Ushahidi, free software in times of crisis

Ushahidi ("Testimony" or "witness" in Swahili) is a internet platform that allows mapping vital information in disaster zones or conflict. It was created in Kenya to receive complaints of violence during the post-election crisis in early 2008. Since then, similar projects have been organized in Gaza, the Democratic Republic of the Congo and South Africa. The software has also been used to monitor elections in India and Mexico, track the H1N1 influenza virus, and support humanitarian efforts after the 2010 Haiti earthquake and the Chile earthquake the same year.


Ushahidi combines social activism, citizen journalism and new geospatial information technologies. It is based on the concept of crowdsourcing, a model of massive collaboration based on volunteering.

Ushahidi is a social P2P to distribute useful information in times of crisis. It empowers citizens, gives them a voice and ears in places where traditional communication channels are insufficient, inappropriate, or prohibited. It promotes activism (in the broadest sense) where people can collaboratively inform, report, visualize, analyze and help.

Features

The Ushahidi platform is especially useful in areas where there is no internet access. This makes the mobile phone its essential component. Here are some of its features:

  • The information originates mainly from SMS and smartphones. Applications for reporting situations to Ushahidi sites can be downloaded and installed on devices with support for Java, Android and Windows Mobile.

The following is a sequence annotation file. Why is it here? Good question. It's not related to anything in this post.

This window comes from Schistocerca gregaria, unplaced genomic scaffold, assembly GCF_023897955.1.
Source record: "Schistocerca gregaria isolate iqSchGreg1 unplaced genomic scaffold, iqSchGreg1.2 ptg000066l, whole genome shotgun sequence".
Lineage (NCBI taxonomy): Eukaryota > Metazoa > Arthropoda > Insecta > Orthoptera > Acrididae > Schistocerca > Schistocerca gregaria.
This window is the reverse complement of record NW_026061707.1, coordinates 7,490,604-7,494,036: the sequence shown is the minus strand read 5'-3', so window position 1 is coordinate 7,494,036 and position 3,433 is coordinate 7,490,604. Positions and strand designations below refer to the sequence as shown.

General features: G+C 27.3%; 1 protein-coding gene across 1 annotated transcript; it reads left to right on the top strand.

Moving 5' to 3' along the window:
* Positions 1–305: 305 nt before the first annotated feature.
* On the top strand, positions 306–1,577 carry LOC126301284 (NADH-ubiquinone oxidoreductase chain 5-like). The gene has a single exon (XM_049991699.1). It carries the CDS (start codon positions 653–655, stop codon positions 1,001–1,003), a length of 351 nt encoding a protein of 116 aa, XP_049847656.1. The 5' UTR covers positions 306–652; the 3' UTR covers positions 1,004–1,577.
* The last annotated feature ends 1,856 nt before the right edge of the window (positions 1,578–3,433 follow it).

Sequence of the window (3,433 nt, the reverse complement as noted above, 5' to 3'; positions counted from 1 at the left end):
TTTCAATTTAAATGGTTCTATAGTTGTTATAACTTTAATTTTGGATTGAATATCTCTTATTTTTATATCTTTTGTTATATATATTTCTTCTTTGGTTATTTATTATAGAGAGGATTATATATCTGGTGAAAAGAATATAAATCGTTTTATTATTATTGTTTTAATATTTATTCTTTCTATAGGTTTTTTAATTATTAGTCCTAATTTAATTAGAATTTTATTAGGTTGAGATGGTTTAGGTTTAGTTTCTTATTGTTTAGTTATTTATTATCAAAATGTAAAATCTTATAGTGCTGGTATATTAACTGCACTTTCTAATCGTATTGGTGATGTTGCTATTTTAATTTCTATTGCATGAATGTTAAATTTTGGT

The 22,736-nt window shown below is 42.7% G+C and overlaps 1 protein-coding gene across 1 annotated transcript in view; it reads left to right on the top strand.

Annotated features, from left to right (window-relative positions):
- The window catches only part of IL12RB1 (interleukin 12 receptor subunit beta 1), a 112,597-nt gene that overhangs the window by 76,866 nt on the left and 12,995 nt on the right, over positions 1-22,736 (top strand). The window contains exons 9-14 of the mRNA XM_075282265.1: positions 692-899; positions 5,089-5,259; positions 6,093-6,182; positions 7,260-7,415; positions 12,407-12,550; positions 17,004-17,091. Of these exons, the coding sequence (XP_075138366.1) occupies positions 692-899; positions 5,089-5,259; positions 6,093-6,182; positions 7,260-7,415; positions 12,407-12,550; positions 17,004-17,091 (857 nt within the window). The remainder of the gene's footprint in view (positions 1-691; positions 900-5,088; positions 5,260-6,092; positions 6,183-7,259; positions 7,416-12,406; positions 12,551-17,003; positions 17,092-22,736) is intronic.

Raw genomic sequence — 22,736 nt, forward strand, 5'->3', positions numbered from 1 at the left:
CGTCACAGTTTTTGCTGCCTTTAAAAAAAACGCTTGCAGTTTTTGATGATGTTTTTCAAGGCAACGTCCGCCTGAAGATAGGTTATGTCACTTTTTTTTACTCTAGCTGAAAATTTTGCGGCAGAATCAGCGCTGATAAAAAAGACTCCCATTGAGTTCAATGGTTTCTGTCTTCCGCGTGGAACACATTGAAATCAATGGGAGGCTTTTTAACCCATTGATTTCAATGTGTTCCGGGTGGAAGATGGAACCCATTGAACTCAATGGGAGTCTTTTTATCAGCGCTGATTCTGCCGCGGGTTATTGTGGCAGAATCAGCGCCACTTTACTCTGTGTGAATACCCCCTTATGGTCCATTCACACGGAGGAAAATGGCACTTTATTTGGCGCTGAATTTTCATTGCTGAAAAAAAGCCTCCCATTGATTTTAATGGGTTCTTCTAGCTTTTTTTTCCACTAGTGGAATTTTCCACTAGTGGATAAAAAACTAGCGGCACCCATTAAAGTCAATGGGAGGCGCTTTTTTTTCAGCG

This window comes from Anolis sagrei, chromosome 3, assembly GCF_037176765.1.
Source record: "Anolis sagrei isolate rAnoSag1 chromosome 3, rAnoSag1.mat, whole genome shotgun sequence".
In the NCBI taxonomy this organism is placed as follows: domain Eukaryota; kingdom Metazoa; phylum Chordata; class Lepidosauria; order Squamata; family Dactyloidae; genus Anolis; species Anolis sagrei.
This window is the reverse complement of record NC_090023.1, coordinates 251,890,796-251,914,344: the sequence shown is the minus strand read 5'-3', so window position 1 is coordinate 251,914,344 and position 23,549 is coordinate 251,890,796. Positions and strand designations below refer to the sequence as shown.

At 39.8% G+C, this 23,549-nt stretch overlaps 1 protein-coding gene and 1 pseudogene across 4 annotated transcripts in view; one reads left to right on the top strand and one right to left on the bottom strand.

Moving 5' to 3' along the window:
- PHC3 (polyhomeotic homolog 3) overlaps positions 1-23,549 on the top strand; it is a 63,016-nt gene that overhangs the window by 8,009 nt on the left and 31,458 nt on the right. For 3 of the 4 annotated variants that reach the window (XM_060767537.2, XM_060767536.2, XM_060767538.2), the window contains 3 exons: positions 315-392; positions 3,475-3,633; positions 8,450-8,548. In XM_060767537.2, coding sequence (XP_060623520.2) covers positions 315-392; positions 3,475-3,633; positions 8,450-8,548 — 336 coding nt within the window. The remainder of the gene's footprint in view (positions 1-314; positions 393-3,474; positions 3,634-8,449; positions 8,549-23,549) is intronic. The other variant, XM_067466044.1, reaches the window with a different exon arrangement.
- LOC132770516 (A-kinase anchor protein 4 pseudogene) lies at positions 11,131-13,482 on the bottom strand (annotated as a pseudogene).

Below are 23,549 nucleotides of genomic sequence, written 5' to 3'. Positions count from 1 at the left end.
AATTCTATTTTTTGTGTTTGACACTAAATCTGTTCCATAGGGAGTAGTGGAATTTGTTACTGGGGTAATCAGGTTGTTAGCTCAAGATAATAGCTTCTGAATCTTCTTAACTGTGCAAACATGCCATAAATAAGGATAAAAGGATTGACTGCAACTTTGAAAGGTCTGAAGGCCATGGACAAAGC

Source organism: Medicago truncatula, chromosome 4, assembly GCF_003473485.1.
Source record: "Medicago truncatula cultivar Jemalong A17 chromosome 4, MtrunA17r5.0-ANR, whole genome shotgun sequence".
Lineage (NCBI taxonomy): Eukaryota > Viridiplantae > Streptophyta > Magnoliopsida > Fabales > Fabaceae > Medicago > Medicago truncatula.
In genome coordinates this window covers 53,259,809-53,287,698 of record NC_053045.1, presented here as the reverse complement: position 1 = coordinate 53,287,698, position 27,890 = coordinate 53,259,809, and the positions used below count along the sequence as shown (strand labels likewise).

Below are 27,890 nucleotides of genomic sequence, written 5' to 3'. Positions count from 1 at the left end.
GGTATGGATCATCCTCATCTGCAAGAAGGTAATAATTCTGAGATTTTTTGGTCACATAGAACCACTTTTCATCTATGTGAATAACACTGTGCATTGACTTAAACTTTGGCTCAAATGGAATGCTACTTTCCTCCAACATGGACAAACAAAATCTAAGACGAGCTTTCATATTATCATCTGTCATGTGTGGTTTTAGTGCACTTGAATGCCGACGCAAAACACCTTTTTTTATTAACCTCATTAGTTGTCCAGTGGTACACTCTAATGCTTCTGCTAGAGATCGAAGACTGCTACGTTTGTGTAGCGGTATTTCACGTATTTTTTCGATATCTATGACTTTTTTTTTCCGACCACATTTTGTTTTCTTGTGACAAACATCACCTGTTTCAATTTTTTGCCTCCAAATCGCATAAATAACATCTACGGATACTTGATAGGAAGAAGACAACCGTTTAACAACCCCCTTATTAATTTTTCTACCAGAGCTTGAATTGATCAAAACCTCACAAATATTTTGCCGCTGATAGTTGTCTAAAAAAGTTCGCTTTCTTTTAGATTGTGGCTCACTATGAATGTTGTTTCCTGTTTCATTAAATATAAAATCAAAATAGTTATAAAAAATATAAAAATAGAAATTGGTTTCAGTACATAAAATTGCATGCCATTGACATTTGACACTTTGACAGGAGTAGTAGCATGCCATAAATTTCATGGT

• It should be installed on a web server in no more than a couple of hours and without all the fuss. It is free software developed mainly with PHP, following open standards and released under the LGPL license. Version 1.0, named Mogadishu, is available on github.
  • It is crucial that the information can be verified and qualified as such. However, all information, verified or not, is properly posted and displayed on a map.
  • All the text, audio and video of the reports can be received from email, web, SMS and smartphones. Each information object is cataloged in a suitable way for later analysis.
  • Events must be located with the utmost precision. There is support for georeferencing with KML format. It uses OpenLayers, a JavaScript library to load maps from Google Maps, Bing Maps, and OpenStreetMap.

The project page describes the steps to follow for its installation in Ubuntu.


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  1.   Let's use Linux said

    Reducing it to a minimum: it is as if it were a google maps but instead of telling you where there is a cool restaurant it tells you where the bomb exploded or where it was flooded, etc. The advantage is that anyone can report things, with which the map is enriched with information minute by minute.
    Cheers! Paul.

  2.   Croador Anuro said

    I would like an explanation in "Spanish" to understand what we are talking about and what it can benefit from, although I recognize that the site in English is very clear, but I am lazy to read so much documentation for a simple explanation; This reminds me of the use of OSM in Haiti that the site says was very helpful when collecting information after 3 days after the earthquake.